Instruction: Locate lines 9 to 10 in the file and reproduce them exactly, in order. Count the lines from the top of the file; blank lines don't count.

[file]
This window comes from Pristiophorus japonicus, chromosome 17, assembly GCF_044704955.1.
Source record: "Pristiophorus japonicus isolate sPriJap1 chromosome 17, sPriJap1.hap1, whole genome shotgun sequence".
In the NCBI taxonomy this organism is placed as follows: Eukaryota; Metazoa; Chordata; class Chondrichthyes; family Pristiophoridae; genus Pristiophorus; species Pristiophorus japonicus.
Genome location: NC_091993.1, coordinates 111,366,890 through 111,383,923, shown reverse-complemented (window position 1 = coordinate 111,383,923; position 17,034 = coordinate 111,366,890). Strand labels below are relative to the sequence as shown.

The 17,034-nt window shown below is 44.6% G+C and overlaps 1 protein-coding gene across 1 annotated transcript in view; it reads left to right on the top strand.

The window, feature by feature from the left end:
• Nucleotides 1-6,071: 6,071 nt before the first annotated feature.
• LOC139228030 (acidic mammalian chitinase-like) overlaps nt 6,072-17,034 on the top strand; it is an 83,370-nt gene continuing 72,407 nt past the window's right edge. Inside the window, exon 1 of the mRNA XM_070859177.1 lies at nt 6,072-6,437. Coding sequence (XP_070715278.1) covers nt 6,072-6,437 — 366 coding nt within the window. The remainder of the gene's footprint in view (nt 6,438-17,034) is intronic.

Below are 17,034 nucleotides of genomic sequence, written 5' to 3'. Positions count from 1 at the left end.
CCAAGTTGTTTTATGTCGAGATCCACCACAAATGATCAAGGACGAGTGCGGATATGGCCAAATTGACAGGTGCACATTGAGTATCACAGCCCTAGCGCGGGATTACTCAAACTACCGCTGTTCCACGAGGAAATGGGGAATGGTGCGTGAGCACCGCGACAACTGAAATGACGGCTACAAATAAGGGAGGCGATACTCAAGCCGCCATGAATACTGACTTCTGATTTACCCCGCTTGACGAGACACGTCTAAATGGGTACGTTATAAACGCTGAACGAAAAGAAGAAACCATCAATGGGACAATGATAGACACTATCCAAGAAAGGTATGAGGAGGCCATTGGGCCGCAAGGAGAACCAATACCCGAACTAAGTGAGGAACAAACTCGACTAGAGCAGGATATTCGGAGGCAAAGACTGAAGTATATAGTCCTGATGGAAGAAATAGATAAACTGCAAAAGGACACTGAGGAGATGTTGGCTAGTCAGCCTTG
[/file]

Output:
Below are 17,034 nucleotides of genomic sequence, written 5' to 3'. Positions count from 1 at the left end.
CCAAGTTGTTTTATGTCGAGATCCACCACAAATGATCAAGGACGAGTGCGGATATGGCCAAATTGACAGGTGCACATTGAGTATCACAGCCCTAGCGCGGGATTACTCAAACTACCGCTGTTCCACGAGGAAATGGGGAATGGTGCGTGAGCACCGCGACAACTGAAATGACGGCTACAAATAAGGGAGGCGATACTCAAGCCGCCATGAATACTGACTTCTGATTTACCCCGCTTGACGAGACACGTCTAAATGGGTACGTTATAAACGCTGAACGAAAAGAAGAAACCATCAATGGGACAATGATAGACACTATCCAAGAAAGGTATGAGGAGGCCATTGGGCCGCAAGGAGAACCAATACCCGAACTAAGTGAGGAACAAACTCGACTAGAGCAGGATATTCGGAGGCAAAGACTGAAGTATATAGTCCTGATGGAAGAAATAGATAAACTGCAAAAGGACACTGAGGAGATGTTGGCTAGTCAGCCTTG